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Saturday, June 21, 2014

This article draws provides some insight into how we can encourage students to aim high and be successful. Courtesy of ASCD SmartBrief.

Wash. school finds success with high-tech curriculum
A curriculum emphasizing science and technology has helped turn around students' performances at a high school in Washington state. The school boasts a 94% graduation rate. "These classes are giving our kids the opportunity to think of themselves as civil or electrical engineers, or in aerospace," Superintendent John Cerna said. The Seattle Times (6/14)

Monday, June 16, 2014

I am posting this study, because I believe teachers have a responsibility to address the whole child. Creating genuine relationships with students and modeling this behavior in the classrooms should help students be mindful (understanding what choices they have and why) of their choices. Courtesy of ASCD SmartBrief.

Popular teenagers more likely are to struggle in adulthood
Researchers followed almost 200 13-year-olds for a decade and found that those who cared more about their social status and exhibited "pseudomature" behaviors had a higher chance of being less competent and well-adjusted as adults than their less-popular peers. The study in the journal Child Development also showed a greater likelihood of substance abuse among popular teens. Los Angeles Times (tiered subscription model)/Science Now blog (6/12), HealthDay News (6/12)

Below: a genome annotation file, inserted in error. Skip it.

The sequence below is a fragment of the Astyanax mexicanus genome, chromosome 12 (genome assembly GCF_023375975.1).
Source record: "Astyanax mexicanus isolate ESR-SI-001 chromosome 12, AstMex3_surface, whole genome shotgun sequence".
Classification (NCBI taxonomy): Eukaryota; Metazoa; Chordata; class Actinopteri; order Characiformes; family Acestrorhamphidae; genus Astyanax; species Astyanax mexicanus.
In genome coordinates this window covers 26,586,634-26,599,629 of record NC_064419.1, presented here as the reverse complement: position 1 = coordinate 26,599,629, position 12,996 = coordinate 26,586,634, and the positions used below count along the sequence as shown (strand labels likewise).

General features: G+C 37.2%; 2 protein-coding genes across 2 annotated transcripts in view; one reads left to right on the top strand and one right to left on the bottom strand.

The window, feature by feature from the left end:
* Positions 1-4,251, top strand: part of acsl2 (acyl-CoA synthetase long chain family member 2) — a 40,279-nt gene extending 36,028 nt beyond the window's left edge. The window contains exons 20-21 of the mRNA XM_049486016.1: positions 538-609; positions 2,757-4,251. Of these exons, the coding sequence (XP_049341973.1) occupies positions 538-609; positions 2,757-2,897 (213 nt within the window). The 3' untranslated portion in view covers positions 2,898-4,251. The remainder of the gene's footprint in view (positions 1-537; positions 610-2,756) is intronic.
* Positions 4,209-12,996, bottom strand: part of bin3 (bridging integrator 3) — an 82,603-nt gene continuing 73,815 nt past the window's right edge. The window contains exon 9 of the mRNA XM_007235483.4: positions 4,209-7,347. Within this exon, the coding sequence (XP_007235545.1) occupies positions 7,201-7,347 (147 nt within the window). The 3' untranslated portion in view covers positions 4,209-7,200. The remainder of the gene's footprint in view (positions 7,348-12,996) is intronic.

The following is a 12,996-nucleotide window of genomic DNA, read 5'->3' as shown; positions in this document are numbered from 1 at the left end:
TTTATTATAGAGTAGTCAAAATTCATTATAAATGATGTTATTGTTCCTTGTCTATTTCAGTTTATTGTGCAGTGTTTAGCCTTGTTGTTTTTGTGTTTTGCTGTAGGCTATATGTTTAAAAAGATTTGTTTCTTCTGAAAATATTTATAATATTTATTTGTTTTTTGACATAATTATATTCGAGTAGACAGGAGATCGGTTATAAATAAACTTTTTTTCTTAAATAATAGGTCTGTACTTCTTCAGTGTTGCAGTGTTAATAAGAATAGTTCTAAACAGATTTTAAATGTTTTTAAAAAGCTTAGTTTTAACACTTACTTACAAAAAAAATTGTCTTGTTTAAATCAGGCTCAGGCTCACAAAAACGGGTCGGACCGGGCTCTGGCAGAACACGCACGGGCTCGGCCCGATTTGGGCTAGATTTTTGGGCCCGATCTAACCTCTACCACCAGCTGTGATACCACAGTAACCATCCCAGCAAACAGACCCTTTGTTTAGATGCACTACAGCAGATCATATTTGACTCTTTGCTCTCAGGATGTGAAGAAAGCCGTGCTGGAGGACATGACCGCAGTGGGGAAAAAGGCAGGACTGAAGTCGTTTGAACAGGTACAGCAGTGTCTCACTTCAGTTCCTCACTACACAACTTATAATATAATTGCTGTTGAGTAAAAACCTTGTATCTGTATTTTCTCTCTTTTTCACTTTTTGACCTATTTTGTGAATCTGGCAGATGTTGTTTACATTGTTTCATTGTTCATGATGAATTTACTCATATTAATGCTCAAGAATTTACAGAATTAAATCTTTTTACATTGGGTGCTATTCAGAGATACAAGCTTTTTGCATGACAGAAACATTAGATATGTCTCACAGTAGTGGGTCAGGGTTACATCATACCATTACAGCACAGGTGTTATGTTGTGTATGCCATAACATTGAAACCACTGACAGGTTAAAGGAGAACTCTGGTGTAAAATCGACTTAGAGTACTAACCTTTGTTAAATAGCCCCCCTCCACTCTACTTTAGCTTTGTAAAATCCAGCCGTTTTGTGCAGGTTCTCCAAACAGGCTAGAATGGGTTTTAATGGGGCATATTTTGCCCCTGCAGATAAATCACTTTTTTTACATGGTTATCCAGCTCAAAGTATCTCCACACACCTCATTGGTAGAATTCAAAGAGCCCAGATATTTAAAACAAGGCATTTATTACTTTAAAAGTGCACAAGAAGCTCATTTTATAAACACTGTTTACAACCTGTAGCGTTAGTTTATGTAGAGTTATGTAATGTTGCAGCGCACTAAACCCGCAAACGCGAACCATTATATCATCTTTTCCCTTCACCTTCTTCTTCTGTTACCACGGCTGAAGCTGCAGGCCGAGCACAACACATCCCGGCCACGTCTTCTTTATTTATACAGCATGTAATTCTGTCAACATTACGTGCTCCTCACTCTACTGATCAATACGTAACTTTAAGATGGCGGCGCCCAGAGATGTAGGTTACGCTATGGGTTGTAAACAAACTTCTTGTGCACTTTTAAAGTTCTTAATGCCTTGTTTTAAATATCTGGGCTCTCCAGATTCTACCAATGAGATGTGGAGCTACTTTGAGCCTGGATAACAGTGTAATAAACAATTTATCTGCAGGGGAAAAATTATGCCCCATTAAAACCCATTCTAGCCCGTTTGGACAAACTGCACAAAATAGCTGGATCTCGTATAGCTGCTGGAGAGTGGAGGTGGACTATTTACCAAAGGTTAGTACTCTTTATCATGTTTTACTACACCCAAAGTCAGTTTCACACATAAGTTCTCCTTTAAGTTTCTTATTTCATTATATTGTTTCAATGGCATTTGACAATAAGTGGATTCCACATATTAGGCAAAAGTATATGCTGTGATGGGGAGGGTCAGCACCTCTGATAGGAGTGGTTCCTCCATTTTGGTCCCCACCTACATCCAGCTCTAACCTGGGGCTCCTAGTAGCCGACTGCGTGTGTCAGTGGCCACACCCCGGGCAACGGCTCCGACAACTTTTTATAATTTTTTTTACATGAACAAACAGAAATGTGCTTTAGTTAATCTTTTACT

Wednesday, June 11, 2014

Here is a great article. It makes me wonder if our students are so detached from the process we call "education," they do not develop meta-cognition because their learning is too detached from them. Enjoy. Courtesy of ASCD SmartBrief

Why schools should revisit the roots of "education"
In this blog post, veteran educator Jim Dillon compares the concepts of educating students versus training students. He suggests that going back to the original meaning of "education" would allow schools to integrate social and emotional learning in lessons. "If our schools shifted from training inherited from the factory model, to one that reflected the roots of the word 'education,' students would naturally develop the social emotional skills and the character traits necessary for success in life," he writes. SmartBrief/SmartBlog on Education (6/9)Bookmark and Share